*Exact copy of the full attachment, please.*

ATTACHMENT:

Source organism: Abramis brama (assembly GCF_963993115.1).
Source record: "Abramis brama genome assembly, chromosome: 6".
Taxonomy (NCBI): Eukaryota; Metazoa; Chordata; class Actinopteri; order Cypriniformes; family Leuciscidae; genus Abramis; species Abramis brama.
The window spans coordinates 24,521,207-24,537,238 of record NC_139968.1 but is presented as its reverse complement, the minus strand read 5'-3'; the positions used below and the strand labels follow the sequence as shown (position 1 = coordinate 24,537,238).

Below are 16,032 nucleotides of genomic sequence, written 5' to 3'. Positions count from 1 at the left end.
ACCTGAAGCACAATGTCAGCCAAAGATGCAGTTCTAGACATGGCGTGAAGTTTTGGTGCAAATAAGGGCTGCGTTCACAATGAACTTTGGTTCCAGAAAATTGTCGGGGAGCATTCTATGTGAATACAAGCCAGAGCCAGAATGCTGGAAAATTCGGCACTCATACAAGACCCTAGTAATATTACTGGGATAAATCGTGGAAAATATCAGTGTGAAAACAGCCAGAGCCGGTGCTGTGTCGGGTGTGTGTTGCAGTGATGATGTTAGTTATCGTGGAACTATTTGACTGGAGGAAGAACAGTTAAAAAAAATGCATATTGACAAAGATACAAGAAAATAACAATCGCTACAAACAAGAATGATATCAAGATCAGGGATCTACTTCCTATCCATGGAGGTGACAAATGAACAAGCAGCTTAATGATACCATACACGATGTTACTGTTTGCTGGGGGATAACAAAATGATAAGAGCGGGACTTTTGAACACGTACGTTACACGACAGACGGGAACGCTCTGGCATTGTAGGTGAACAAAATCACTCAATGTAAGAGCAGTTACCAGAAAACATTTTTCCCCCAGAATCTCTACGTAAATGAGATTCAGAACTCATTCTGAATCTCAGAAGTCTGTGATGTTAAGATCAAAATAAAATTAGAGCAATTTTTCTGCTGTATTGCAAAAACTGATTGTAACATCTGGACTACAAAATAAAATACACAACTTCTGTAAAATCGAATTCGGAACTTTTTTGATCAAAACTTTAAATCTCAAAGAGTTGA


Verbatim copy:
Source organism: Abramis brama (assembly GCF_963993115.1).
Source record: "Abramis brama genome assembly, chromosome: 6".
Taxonomy (NCBI): Eukaryota; Metazoa; Chordata; class Actinopteri; order Cypriniformes; family Leuciscidae; genus Abramis; species Abramis brama.
The window spans coordinates 24,521,207-24,537,238 of record NC_139968.1 but is presented as its reverse complement, the minus strand read 5'-3'; the positions used below and the strand labels follow the sequence as shown (position 1 = coordinate 24,537,238).

Below are 16,032 nucleotides of genomic sequence, written 5' to 3'. Positions count from 1 at the left end.
ACCTGAAGCACAATGTCAGCCAAAGATGCAGTTCTAGACATGGCGTGAAGTTTTGGTGCAAATAAGGGCTGCGTTCACAATGAACTTTGGTTCCAGAAAATTGTCGGGGAGCATTCTATGTGAATACAAGCCAGAGCCAGAATGCTGGAAAATTCGGCACTCATACAAGACCCTAGTAATATTACTGGGATAAATCGTGGAAAATATCAGTGTGAAAACAGCCAGAGCCGGTGCTGTGTCGGGTGTGTGTTGCAGTGATGATGTTAGTTATCGTGGAACTATTTGACTGGAGGAAGAACAGTTAAAAAAAATGCATATTGACAAAGATACAAGAAAATAACAATCGCTACAAACAAGAATGATATCAAGATCAGGGATCTACTTCCTATCCATGGAGGTGACAAATGAACAAGCAGCTTAATGATACCATACACGATGTTACTGTTTGCTGGGGGATAACAAAATGATAAGAGCGGGACTTTTGAACACGTACGTTACACGACAGACGGGAACGCTCTGGCATTGTAGGTGAACAAAATCACTCAATGTAAGAGCAGTTACCAGAAAACATTTTTCCCCCAGAATCTCTACGTAAATGAGATTCAGAACTCATTCTGAATCTCAGAAGTCTGTGATGTTAAGATCAAAATAAAATTAGAGCAATTTTTCTGCTGTATTGCAAAAACTGATTGTAACATCTGGACTACAAAATAAAATACACAACTTCTGTAAAATCGAATTCGGAACTTTTTTGATCAAAACTTTAAATCTCAAAGAGTTGA